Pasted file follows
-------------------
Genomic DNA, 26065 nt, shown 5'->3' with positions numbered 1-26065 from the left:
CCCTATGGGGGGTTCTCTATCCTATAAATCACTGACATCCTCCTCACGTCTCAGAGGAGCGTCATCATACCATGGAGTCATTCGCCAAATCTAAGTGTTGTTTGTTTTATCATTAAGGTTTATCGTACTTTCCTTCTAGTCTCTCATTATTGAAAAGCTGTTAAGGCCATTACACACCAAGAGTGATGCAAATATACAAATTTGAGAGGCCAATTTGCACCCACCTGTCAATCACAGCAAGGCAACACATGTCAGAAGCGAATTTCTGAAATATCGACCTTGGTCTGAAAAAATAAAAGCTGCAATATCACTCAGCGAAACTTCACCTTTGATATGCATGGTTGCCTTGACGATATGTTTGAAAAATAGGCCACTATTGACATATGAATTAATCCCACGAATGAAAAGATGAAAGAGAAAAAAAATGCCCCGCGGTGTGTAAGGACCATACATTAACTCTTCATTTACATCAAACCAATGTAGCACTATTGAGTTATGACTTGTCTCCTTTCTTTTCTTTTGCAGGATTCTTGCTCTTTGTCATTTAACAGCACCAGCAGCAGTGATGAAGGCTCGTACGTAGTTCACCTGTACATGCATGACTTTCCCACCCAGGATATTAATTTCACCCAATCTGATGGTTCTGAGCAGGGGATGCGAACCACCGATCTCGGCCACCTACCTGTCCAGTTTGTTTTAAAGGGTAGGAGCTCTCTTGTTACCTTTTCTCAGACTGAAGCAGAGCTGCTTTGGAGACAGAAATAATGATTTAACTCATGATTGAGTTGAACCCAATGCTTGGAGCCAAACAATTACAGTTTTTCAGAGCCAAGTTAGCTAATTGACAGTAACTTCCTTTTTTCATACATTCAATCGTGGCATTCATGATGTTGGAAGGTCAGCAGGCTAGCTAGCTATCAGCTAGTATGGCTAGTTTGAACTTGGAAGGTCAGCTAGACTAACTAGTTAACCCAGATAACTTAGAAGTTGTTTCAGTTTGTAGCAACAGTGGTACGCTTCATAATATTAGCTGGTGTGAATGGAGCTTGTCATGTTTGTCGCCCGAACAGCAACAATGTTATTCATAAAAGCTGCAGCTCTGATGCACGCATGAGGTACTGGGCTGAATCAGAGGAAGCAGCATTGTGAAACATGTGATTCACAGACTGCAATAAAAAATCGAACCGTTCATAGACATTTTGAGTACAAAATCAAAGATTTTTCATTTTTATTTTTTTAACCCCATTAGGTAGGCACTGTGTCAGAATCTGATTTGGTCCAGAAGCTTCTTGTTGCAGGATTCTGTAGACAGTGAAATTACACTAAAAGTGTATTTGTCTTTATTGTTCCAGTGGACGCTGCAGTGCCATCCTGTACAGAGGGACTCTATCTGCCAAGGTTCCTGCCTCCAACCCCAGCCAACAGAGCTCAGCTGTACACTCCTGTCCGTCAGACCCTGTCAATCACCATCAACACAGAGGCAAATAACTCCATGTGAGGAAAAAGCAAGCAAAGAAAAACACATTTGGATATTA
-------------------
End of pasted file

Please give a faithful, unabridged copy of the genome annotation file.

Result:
Genomic DNA, 26065 nt, shown 5'->3' with positions numbered 1-26065 from the left:
CCCTATGGGGGGTTCTCTATCCTATAAATCACTGACATCCTCCTCACGTCTCAGAGGAGCGTCATCATACCATGGAGTCATTCGCCAAATCTAAGTGTTGTTTGTTTTATCATTAAGGTTTATCGTACTTTCCTTCTAGTCTCTCATTATTGAAAAGCTGTTAAGGCCATTACACACCAAGAGTGATGCAAATATACAAATTTGAGAGGCCAATTTGCACCCACCTGTCAATCACAGCAAGGCAACACATGTCAGAAGCGAATTTCTGAAATATCGACCTTGGTCTGAAAAAATAAAAGCTGCAATATCACTCAGCGAAACTTCACCTTTGATATGCATGGTTGCCTTGACGATATGTTTGAAAAATAGGCCACTATTGACATATGAATTAATCCCACGAATGAAAAGATGAAAGAGAAAAAAAATGCCCCGCGGTGTGTAAGGACCATACATTAACTCTTCATTTACATCAAACCAATGTAGCACTATTGAGTTATGACTTGTCTCCTTTCTTTTCTTTTGCAGGATTCTTGCTCTTTGTCATTTAACAGCACCAGCAGCAGTGATGAAGGCTCGTACGTAGTTCACCTGTACATGCATGACTTTCCCACCCAGGATATTAATTTCACCCAATCTGATGGTTCTGAGCAGGGGATGCGAACCACCGATCTCGGCCACCTACCTGTCCAGTTTGTTTTAAAGGGTAGGAGCTCTCTTGTTACCTTTTCTCAGACTGAAGCAGAGCTGCTTTGGAGACAGAAATAATGATTTAACTCATGATTGAGTTGAACCCAATGCTTGGAGCCAAACAATTACAGTTTTTCAGAGCCAAGTTAGCTAATTGACAGTAACTTCCTTTTTTCATACATTCAATCGTGGCATTCATGATGTTGGAAGGTCAGCAGGCTAGCTAGCTATCAGCTAGTATGGCTAGTTTGAACTTGGAAGGTCAGCTAGACTAACTAGTTAACCCAGATAACTTAGAAGTTGTTTCAGTTTGTAGCAACAGTGGTACGCTTCATAATATTAGCTGGTGTGAATGGAGCTTGTCATGTTTGTCGCCCGAACAGCAACAATGTTATTCATAAAAGCTGCAGCTCTGATGCACGCATGAGGTACTGGGCTGAATCAGAGGAAGCAGCATTGTGAAACATGTGATTCACAGACTGCAATAAAAAATCGAACCGTTCATAGACATTTTGAGTACAAAATCAAAGATTTTTCATTTTTATTTTTTTAACCCCATTAGGTAGGCACTGTGTCAGAATCTGATTTGGTCCAGAAGCTTCTTGTTGCAGGATTCTGTAGACAGTGAAATTACACTAAAAGTGTATTTGTCTTTATTGTTCCAGTGGACGCTGCAGTGCCATCCTGTACAGAGGGACTCTATCTGCCAAGGTTCCTGCCTCCAACCCCAGCCAACAGAGCTCAGCTGTACACTCCTGTCCGTCAGACCCTGTCAATCACCATCAACACAGAGGCAAATAACTCCATGTGAGGAAAAAGCAAGCAAAGAAAAACACATTTGGATATTA